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    Course Information


    Mondays and Wednesdays 10-12 T3
    First lecture: 9th January

    Classroom sessions

    Tuesdays 14-16 A211
    First session; 17th January


    Chris Purcell

    Teaching Assistants

    Janne Korhonen, Tuomo Lempiäinen


    Models of computation: Turing machines, RAM machines, Boolean
    Modes of computation: deterministic, nondeterministic, parallel,
    randomised, alternating
    Basic notions of computational complexity: complexity measures and
    complexity classes, hierarchy theorems, reductions between problems,
    Central complexity classes: P, NP, PSPACE, NC, polynomial time
    hierarchy, etc.
    Design of completeness proofs, especially for NP-completeness
    Applications and extensions: approximability, counting, games,
    cryptographic protocols

    Learning Outcomes

    Once you have taken the course, you master the key complexity
    classes, their underlying models of computation, and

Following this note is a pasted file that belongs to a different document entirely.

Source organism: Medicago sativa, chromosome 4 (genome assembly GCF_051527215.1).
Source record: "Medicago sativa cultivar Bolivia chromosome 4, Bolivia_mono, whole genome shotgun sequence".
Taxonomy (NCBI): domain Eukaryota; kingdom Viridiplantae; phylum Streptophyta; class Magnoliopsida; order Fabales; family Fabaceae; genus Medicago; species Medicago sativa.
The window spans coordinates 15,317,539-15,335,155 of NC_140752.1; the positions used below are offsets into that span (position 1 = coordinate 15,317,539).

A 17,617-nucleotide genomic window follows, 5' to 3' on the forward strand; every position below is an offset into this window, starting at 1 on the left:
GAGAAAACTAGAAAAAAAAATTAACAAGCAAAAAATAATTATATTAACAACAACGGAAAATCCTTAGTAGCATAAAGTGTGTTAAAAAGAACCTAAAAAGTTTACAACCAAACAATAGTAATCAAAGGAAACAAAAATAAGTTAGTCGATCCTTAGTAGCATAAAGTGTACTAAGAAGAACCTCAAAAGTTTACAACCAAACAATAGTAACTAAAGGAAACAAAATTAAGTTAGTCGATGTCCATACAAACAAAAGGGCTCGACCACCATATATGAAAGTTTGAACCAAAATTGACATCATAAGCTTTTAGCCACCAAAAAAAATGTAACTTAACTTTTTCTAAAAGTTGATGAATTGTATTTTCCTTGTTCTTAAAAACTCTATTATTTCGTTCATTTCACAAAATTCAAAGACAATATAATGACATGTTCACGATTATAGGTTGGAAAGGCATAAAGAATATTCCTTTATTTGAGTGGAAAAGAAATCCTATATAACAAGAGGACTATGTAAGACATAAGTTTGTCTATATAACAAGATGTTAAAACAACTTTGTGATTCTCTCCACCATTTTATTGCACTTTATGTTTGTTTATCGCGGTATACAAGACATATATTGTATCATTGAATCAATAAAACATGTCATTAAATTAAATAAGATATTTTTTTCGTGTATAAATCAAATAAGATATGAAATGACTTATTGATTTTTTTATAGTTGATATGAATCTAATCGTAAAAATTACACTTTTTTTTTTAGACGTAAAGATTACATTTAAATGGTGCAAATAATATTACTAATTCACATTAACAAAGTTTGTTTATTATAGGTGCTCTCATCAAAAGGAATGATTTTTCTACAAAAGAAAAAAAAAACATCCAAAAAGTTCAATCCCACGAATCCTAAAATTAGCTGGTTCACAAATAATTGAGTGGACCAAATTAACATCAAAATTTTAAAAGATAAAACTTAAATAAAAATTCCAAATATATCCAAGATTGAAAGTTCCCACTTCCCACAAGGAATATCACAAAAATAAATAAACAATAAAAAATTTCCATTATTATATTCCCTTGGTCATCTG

You are able to formalise and abstract from a given computational
    task relevant computational problems and argue that they belong
    to appropriate complexity classes.
    You understand the concept of reductions and how it can be used
    to order problems by their computational complexity. You are able
    to show using reductions that a problem is complete for a central
    complexity class (such as NP) and you understand the
    importance and implications of such a result.
    You are familiar with the concepts of randomised, approximation,
    and parallel computation and aware of related complexity classes
    and their relation to other complexity classes and their models of